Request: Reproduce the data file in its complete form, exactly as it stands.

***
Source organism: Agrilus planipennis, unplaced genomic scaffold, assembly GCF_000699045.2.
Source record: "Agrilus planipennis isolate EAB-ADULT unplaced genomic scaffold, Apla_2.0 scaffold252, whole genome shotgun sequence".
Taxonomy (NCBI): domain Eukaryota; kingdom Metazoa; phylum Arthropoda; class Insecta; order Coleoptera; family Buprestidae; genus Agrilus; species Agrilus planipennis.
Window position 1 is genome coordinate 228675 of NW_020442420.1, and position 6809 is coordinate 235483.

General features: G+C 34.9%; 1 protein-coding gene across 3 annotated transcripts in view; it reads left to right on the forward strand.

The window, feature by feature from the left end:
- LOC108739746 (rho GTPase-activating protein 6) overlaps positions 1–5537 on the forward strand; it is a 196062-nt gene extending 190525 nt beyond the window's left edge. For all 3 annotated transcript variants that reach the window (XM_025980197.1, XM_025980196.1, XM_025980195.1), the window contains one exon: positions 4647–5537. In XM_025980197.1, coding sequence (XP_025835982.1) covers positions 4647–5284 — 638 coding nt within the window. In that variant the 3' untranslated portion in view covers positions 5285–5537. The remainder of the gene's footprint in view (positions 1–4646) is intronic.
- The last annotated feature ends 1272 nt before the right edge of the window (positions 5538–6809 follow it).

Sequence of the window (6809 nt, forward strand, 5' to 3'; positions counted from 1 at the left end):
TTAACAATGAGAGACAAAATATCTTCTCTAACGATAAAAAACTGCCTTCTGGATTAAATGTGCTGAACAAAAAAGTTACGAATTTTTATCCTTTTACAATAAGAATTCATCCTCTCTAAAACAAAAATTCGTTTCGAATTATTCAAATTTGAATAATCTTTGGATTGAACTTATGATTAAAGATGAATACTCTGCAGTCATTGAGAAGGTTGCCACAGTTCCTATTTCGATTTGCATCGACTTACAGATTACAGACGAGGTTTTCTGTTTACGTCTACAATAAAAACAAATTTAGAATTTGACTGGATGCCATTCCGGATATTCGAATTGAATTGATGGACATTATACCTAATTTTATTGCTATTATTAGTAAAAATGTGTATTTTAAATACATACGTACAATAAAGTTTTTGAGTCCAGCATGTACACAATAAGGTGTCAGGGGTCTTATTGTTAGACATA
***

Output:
Source organism: Agrilus planipennis, unplaced genomic scaffold, assembly GCF_000699045.2.
Source record: "Agrilus planipennis isolate EAB-ADULT unplaced genomic scaffold, Apla_2.0 scaffold252, whole genome shotgun sequence".
Taxonomy (NCBI): domain Eukaryota; kingdom Metazoa; phylum Arthropoda; class Insecta; order Coleoptera; family Buprestidae; genus Agrilus; species Agrilus planipennis.
Window position 1 is genome coordinate 228675 of NW_020442420.1, and position 6809 is coordinate 235483.

General features: G+C 34.9%; 1 protein-coding gene across 3 annotated transcripts in view; it reads left to right on the forward strand.

The window, feature by feature from the left end:
- LOC108739746 (rho GTPase-activating protein 6) overlaps positions 1–5537 on the forward strand; it is a 196062-nt gene extending 190525 nt beyond the window's left edge. For all 3 annotated transcript variants that reach the window (XM_025980197.1, XM_025980196.1, XM_025980195.1), the window contains one exon: positions 4647–5537. In XM_025980197.1, coding sequence (XP_025835982.1) covers positions 4647–5284 — 638 coding nt within the window. In that variant the 3' untranslated portion in view covers positions 5285–5537. The remainder of the gene's footprint in view (positions 1–4646) is intronic.
- The last annotated feature ends 1272 nt before the right edge of the window (positions 5538–6809 follow it).

Sequence of the window (6809 nt, forward strand, 5' to 3'; positions counted from 1 at the left end):
TTAACAATGAGAGACAAAATATCTTCTCTAACGATAAAAAACTGCCTTCTGGATTAAATGTGCTGAACAAAAAAGTTACGAATTTTTATCCTTTTACAATAAGAATTCATCCTCTCTAAAACAAAAATTCGTTTCGAATTATTCAAATTTGAATAATCTTTGGATTGAACTTATGATTAAAGATGAATACTCTGCAGTCATTGAGAAGGTTGCCACAGTTCCTATTTCGATTTGCATCGACTTACAGATTACAGACGAGGTTTTCTGTTTACGTCTACAATAAAAACAAATTTAGAATTTGACTGGATGCCATTCCGGATATTCGAATTGAATTGATGGACATTATACCTAATTTTATTGCTATTATTAGTAAAAATGTGTATTTTAAATACATACGTACAATAAAGTTTTTGAGTCCAGCATGTACACAATAAGGTGTCAGGGGTCTTATTGTTAGACATA